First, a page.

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#7
Over night, the european model has it coming ashore further north...near the outer banks.

It seems to be bending to the north now... if correct, it will put my friend on the south side of it.

Will mean a lot more rain for Pennsylvania...which really cannot take any more.



1989 Honeywell motorhome
Ford E350 chassis.  460 engine
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#8
Just speaking to our nomadic bunch that live on wheels.
Homes on wheels are your best defense!
Leave now and head far out of any possible path.
Why deal with the crowds of traffic that flee at the last minute ?
Stay Tuned
rvpopeye



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  • Everyroadleadshome (09-14-2018)
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#9
The storm is expected to grow to a much larger diameter by the time it makes landfall. Certainly being on the south side of the storm is more desirable than the north, but the exact track of the center should not be the main concentration.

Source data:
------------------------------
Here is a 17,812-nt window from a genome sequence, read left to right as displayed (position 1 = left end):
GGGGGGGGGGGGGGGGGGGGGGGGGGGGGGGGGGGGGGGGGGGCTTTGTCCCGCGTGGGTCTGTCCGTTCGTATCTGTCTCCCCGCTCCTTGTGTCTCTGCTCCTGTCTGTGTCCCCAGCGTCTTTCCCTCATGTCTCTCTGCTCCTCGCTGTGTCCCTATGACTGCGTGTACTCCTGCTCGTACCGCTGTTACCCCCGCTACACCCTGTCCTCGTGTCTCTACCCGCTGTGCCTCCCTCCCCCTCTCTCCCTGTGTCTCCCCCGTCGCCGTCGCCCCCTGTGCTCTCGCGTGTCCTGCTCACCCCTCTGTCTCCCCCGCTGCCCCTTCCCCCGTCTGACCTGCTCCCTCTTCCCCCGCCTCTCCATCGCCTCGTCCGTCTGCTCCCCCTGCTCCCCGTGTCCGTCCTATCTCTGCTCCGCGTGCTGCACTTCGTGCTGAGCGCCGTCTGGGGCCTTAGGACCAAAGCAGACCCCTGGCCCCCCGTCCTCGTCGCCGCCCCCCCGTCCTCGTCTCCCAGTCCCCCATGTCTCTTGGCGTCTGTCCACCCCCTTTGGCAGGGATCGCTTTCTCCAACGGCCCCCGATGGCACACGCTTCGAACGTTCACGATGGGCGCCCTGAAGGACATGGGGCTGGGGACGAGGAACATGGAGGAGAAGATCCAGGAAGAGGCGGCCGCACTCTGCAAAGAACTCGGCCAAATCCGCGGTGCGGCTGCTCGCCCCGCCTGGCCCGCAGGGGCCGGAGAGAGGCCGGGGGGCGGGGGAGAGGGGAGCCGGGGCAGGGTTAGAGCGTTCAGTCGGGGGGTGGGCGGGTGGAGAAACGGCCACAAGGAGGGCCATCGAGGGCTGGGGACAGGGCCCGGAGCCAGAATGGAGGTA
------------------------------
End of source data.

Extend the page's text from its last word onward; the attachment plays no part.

Its my opinion onle those on the immediate coast need to hope to be on the south side of the eye, as at least the surge from the ocean will be less there.

But the Outerbanks, the pamlico sound can surge in fron the wast on the south side of the storm, and the shape of those islands and the shallow water depth on that side of them can make the backside concentrated surge a huge threat as well.

This storm has the potential to be devastating to a huge area, not just from wind damage or storm surge, but the fact that it can dump 2 feet of rain well inland, on presaturated soils.

Florence's Fury will likely be historic in proportion, if the forecast holds true. Hopefully it injests some dry air and weakens before landfall. That seems to be the only hope, as the out to sea possibility keeps getting lower
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#10
Well I left the desert SW to come out here and be with family, so I get to experience my very first hurricane... At least I won’t be stuck in the Prius, although having the Prius generator available in case the grid goes down will be a help. I got a small 120 watt inverter to help recharge phones and tablets, as well as elect shavers and the like. That’s all the ciggy plug can handle and I don’t want to wire up a 400 watt inverter to the AGM start battery as I don’t see any real advantage.

That was a good link, the guy is a weather nerd I guess.
They say when you get older two things happen, one is you lose your memory and the other, I forget.

We have enough youth. How about a fountain of smart?